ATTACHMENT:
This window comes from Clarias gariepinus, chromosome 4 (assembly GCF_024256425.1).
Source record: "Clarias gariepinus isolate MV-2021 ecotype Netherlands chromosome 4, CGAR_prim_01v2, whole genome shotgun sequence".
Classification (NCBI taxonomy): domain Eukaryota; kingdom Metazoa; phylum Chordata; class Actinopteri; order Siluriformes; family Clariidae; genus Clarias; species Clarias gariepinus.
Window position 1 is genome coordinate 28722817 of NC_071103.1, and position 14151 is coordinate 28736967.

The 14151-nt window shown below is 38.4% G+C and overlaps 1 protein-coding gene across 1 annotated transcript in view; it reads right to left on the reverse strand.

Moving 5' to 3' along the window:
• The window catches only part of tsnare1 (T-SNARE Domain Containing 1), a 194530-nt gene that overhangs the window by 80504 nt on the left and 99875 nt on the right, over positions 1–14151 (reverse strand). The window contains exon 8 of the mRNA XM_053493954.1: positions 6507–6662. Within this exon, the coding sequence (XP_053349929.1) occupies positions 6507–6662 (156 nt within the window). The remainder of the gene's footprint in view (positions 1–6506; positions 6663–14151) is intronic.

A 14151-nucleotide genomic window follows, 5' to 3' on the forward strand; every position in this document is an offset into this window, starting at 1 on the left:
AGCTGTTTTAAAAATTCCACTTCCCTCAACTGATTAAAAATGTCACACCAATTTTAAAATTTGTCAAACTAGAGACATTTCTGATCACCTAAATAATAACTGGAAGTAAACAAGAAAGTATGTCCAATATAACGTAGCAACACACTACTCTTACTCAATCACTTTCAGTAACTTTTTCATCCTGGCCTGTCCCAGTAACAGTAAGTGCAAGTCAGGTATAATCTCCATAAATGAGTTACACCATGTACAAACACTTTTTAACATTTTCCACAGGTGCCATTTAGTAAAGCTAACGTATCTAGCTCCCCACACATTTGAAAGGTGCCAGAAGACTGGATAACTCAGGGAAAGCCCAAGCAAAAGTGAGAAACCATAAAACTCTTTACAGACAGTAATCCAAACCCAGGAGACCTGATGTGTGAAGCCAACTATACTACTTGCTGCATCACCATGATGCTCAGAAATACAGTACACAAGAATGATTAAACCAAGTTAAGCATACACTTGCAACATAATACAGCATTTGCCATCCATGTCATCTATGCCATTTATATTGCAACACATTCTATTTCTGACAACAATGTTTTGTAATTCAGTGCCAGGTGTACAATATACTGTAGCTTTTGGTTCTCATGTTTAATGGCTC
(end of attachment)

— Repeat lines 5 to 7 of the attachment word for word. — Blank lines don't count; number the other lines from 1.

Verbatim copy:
The 14151-nt window shown below is 38.4% G+C and overlaps 1 protein-coding gene across 1 annotated transcript in view; it reads right to left on the reverse strand.

Moving 5' to 3' along the window:
• The window catches only part of tsnare1 (T-SNARE Domain Containing 1), a 194530-nt gene that overhangs the window by 80504 nt on the left and 99875 nt on the right, over positions 1–14151 (reverse strand). The window contains exon 8 of the mRNA XM_053493954.1: positions 6507–6662. Within this exon, the coding sequence (XP_053349929.1) occupies positions 6507–6662 (156 nt within the window). The remainder of the gene's footprint in view (positions 1–6506; positions 6663–14151) is intronic.